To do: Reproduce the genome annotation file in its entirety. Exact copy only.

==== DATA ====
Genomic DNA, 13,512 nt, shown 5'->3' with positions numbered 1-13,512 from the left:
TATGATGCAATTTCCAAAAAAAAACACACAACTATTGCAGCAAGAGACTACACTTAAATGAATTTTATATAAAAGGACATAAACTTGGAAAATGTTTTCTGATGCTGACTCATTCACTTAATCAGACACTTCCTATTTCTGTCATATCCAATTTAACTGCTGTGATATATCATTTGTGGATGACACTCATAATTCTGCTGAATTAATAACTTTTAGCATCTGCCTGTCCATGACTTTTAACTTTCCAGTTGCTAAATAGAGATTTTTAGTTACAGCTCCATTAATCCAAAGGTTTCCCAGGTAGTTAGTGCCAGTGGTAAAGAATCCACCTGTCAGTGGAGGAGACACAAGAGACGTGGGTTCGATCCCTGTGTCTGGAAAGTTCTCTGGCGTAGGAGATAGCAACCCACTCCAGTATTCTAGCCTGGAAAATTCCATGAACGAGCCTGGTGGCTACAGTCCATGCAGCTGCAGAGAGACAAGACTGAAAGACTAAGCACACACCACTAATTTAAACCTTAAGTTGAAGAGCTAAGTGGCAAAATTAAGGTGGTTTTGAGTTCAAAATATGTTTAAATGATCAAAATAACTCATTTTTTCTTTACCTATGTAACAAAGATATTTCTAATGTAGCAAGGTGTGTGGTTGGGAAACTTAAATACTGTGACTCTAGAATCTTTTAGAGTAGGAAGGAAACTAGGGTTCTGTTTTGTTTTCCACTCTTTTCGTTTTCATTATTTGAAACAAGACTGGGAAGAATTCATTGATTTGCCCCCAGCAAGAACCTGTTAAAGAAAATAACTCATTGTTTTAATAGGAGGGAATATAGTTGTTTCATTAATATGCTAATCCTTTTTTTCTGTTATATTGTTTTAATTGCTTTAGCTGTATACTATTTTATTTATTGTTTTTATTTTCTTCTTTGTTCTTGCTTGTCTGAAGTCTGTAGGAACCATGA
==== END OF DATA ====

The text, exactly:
Genomic DNA, 13,512 nt, shown 5'->3' with positions numbered 1-13,512 from the left:
TATGATGCAATTTCCAAAAAAAAACACACAACTATTGCAGCAAGAGACTACACTTAAATGAATTTTATATAAAAGGACATAAACTTGGAAAATGTTTTCTGATGCTGACTCATTCACTTAATCAGACACTTCCTATTTCTGTCATATCCAATTTAACTGCTGTGATATATCATTTGTGGATGACACTCATAATTCTGCTGAATTAATAACTTTTAGCATCTGCCTGTCCATGACTTTTAACTTTCCAGTTGCTAAATAGAGATTTTTAGTTACAGCTCCATTAATCCAAAGGTTTCCCAGGTAGTTAGTGCCAGTGGTAAAGAATCCACCTGTCAGTGGAGGAGACACAAGAGACGTGGGTTCGATCCCTGTGTCTGGAAAGTTCTCTGGCGTAGGAGATAGCAACCCACTCCAGTATTCTAGCCTGGAAAATTCCATGAACGAGCCTGGTGGCTACAGTCCATGCAGCTGCAGAGAGACAAGACTGAAAGACTAAGCACACACCACTAATTTAAACCTTAAGTTGAAGAGCTAAGTGGCAAAATTAAGGTGGTTTTGAGTTCAAAATATGTTTAAATGATCAAAATAACTCATTTTTTCTTTACCTATGTAACAAAGATATTTCTAATGTAGCAAGGTGTGTGGTTGGGAAACTTAAATACTGTGACTCTAGAATCTTTTAGAGTAGGAAGGAAACTAGGGTTCTGTTTTGTTTTCCACTCTTTTCGTTTTCATTATTTGAAACAAGACTGGGAAGAATTCATTGATTTGCCCCCAGCAAGAACCTGTTAAAGAAAATAACTCATTGTTTTAATAGGAGGGAATATAGTTGTTTCATTAATATGCTAATCCTTTTTTTCTGTTATATTGTTTTAATTGCTTTAGCTGTATACTATTTTATTTATTGTTTTTATTTTCTTCTTTGTTCTTGCTTGTCTGAAGTCTGTAGGAACCATGA